To Grieve with Grace and Growth

To Grieve with Grace and Growth

When we go through any loss, we grieve. We grieve the loss of a relationship, the loss of a job or profession, the loss of body parts, the loss of who we used to be, and most of all we grieve for the loss of loved ones, whether a relative, spouse, partner or friend. Equally important to some is the profound grief at the loss of a beloved pet.

The loss is real, the feelings are, too. To stuff the feelings doesn’t work, sooner or later they spill out.

Many wonderful books have been written about grieving, analyzing the stages of grief (denial, anger and so on). Seeking professional help, grief groups, counsel, energy healing are all marvelous tools to assist the person grieving.

In my own life, and in observing others, I had to learn that there are wonderful ways to put the loss in perspective, and come to a deeper understanding of each loss and how the experience, if I allowed it, could grace my life with a deeper understanding of and appreciation for life. I learned to let go of a pattern of taking today and everything in it for granted. I am much more compassionate, kinder, appreciative than ever before. And I bow before my teachers: my half sister and half brother, my grandmother, my mother and father, my uncle and aunt, my second cousin, my classmates, teachers and dearest friends on both sides of both oceans. As well as my beloved pets (some of you may remember Amma, our beloved standard poodle), those harbingers of unconditional love.

In celebrating them, in honoring them, I live life more richly, with gratitude for what they showed me, taught me. I make choices that are even a tad bit wiser.

I learned to acknowledge and let go of grieving all I did not do for, or with them, while they were alive. I forgave myself for taking them for granted, and vowed never to take anyone or anything for granted ever again.

And most of all, I learned to see what staying alive would have meant for them. In all those examples, living longer would have been extremely challenging, filled with lots of severe health challenges, and increasing deterioration and frailty, and all the ups and downs of aging with immense suffering. The thought of my mother undergoing even more pain than she already had with her Ovarian cancer, or my wise and immensely loving grandmother to be robbed of her prized independence, or my dearest friend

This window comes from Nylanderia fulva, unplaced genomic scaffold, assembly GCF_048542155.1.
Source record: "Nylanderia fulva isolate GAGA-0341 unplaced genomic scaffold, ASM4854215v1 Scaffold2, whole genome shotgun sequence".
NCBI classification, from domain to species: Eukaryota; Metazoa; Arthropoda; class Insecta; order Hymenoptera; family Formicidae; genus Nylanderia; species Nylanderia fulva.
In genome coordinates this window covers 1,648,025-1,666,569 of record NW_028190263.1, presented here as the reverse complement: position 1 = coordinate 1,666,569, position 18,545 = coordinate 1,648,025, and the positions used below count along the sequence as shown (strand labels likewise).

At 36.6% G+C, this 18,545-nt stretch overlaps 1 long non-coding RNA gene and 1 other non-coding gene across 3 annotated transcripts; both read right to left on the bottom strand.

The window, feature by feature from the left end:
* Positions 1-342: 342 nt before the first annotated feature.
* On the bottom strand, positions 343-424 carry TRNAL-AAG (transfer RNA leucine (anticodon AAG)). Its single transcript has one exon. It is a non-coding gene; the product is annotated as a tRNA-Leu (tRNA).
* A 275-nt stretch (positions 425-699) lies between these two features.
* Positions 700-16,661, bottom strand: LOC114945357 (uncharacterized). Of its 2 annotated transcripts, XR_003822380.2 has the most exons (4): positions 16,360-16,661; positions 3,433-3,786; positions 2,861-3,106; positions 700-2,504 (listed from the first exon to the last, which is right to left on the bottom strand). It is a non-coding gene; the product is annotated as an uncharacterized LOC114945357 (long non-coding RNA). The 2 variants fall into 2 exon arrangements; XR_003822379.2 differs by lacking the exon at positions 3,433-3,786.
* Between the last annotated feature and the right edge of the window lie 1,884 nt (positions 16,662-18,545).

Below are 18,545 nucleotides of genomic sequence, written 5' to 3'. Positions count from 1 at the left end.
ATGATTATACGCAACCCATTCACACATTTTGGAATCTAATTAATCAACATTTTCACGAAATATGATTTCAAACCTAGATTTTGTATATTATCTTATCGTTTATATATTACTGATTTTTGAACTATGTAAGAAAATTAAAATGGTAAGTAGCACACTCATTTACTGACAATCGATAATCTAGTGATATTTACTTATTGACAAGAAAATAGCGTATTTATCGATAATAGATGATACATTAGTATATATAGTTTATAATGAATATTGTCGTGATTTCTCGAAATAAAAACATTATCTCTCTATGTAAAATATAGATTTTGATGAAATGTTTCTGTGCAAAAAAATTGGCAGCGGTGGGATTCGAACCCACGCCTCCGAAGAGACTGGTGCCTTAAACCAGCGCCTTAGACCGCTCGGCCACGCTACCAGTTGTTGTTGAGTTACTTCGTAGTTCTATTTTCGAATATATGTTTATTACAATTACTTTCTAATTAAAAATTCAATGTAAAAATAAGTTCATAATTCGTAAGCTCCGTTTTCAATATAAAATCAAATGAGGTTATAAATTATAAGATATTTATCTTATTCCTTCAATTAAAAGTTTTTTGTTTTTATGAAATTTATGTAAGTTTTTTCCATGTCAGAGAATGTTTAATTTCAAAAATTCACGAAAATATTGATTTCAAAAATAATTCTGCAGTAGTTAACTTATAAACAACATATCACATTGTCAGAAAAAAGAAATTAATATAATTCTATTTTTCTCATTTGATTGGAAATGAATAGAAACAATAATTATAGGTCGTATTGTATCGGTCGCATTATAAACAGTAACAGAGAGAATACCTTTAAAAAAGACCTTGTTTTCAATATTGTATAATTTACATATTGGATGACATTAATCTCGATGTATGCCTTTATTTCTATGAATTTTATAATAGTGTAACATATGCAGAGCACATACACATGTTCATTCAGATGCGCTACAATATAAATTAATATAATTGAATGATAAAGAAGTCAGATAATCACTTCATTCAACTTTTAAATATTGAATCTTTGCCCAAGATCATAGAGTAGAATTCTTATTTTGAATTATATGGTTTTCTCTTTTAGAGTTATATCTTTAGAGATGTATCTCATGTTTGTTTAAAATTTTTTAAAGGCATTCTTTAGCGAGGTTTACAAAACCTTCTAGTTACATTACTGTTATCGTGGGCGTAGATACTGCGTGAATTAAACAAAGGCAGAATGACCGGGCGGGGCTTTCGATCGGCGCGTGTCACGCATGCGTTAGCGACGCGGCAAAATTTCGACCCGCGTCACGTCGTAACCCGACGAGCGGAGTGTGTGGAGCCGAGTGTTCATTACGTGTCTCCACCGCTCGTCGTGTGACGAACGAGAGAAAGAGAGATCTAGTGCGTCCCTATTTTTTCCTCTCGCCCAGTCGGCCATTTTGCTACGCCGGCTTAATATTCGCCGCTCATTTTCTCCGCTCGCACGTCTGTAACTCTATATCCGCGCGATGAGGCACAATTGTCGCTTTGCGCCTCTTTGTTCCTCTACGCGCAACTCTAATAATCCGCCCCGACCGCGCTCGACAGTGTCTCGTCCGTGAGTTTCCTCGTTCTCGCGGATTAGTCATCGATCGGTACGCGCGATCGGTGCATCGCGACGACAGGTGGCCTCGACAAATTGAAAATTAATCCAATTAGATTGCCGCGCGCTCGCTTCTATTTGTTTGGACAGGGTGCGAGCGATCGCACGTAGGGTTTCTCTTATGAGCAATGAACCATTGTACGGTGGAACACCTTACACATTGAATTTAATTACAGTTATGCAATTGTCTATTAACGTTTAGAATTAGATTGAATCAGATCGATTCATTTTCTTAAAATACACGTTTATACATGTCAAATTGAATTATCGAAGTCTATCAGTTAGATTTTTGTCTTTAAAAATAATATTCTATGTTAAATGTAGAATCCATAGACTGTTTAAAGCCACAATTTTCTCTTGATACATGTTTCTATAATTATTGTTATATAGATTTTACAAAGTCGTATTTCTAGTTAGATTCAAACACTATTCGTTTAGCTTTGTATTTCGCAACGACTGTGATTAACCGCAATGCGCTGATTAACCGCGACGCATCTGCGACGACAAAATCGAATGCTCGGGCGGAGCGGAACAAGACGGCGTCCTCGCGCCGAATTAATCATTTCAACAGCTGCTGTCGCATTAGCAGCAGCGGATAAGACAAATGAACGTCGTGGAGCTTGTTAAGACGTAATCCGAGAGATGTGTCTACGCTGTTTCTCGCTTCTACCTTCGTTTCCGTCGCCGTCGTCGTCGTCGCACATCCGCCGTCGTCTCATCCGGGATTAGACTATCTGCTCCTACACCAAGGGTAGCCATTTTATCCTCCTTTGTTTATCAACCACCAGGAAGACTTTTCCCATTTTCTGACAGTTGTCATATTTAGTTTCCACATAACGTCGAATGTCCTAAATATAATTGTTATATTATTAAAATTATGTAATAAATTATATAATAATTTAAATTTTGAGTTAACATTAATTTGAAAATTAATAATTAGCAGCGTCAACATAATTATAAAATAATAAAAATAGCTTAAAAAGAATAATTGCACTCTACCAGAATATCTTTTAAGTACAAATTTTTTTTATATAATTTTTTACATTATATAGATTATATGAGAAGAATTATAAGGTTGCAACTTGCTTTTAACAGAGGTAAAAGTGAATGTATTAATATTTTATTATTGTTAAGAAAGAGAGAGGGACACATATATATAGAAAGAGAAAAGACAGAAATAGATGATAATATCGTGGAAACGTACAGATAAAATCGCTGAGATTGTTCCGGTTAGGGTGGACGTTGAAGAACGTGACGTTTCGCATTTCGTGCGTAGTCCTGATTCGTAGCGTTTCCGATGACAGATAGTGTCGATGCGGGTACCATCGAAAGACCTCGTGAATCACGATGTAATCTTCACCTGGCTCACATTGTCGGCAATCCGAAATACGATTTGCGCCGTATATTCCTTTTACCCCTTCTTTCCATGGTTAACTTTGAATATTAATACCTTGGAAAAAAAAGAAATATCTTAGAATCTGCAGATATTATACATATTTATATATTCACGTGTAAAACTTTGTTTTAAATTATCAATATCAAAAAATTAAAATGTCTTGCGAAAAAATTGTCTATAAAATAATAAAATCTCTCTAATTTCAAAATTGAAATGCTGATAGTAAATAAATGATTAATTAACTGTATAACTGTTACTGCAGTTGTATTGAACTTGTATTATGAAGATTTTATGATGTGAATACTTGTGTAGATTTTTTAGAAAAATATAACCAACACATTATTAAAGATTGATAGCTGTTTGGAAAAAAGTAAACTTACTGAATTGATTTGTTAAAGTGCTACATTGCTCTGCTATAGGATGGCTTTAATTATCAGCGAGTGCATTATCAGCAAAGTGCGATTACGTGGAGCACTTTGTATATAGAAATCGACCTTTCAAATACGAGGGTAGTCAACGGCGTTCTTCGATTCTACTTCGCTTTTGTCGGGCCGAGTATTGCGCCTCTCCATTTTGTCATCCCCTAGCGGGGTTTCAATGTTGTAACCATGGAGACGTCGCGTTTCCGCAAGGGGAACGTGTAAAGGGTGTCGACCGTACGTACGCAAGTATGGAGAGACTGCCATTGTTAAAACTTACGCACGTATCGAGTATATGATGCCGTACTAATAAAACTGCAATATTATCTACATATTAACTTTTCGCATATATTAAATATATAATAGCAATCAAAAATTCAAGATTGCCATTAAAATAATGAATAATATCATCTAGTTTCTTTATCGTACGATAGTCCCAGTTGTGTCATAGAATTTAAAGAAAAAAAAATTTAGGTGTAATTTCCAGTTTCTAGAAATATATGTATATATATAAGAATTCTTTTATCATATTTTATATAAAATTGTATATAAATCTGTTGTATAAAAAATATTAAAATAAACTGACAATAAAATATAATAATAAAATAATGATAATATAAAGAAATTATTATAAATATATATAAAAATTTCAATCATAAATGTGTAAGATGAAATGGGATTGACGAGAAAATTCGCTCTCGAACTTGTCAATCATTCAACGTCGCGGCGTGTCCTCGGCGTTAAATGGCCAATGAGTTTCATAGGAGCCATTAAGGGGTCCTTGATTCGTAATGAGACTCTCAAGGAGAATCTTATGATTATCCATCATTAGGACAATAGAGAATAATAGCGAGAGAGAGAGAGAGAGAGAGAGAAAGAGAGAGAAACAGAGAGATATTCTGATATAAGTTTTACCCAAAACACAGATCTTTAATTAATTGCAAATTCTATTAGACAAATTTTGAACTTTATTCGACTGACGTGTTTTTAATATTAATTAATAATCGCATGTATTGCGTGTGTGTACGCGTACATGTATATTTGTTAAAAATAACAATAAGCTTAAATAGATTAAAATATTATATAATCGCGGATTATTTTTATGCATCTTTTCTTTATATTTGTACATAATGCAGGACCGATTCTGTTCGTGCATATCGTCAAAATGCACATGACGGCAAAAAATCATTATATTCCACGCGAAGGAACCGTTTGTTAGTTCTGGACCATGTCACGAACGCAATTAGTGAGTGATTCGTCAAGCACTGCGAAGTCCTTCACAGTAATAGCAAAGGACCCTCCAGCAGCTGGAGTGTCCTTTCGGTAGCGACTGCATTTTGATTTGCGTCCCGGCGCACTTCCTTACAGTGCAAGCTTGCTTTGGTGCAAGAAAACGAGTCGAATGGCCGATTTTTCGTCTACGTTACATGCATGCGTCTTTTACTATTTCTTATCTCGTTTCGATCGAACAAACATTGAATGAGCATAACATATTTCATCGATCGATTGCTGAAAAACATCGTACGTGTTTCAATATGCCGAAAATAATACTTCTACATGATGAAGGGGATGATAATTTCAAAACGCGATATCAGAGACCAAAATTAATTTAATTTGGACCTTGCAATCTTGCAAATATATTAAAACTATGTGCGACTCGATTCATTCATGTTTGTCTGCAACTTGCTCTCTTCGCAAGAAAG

Lizzie, to continue trying another regimen to stop the spreading cancer and even an amputation or two. From THEIR PERSPECTIVE, they were spared further suffering, further indignities, further loss of independence. I can only be grateful for that!

I even see now that much of my grief was actually quite selfish, it was all about me, not about what they were enduring, what they had to do in order to stay alive as long as they did.

And if I miss someone, say my beloved mother, it is not the mother who lay suffering that I miss, but the vibrant, delightful, funny, wise and most of all healthy mother I knew. I do not miss witnessing her suffering and feeling helpless to assist her.

It is in their memory, these beloved human beings and pets, that I made a series of videos about healing from grief. Perhaps one or more will resonate with you. May you find the grace and the growth that your loved ones are gifting you with.

Breath of the Wind, a song written and performed by Jim McCarty, in honor of his wife Lizzie

1 Reply

  1. James says:

    Beautiful words Anne- totally understood

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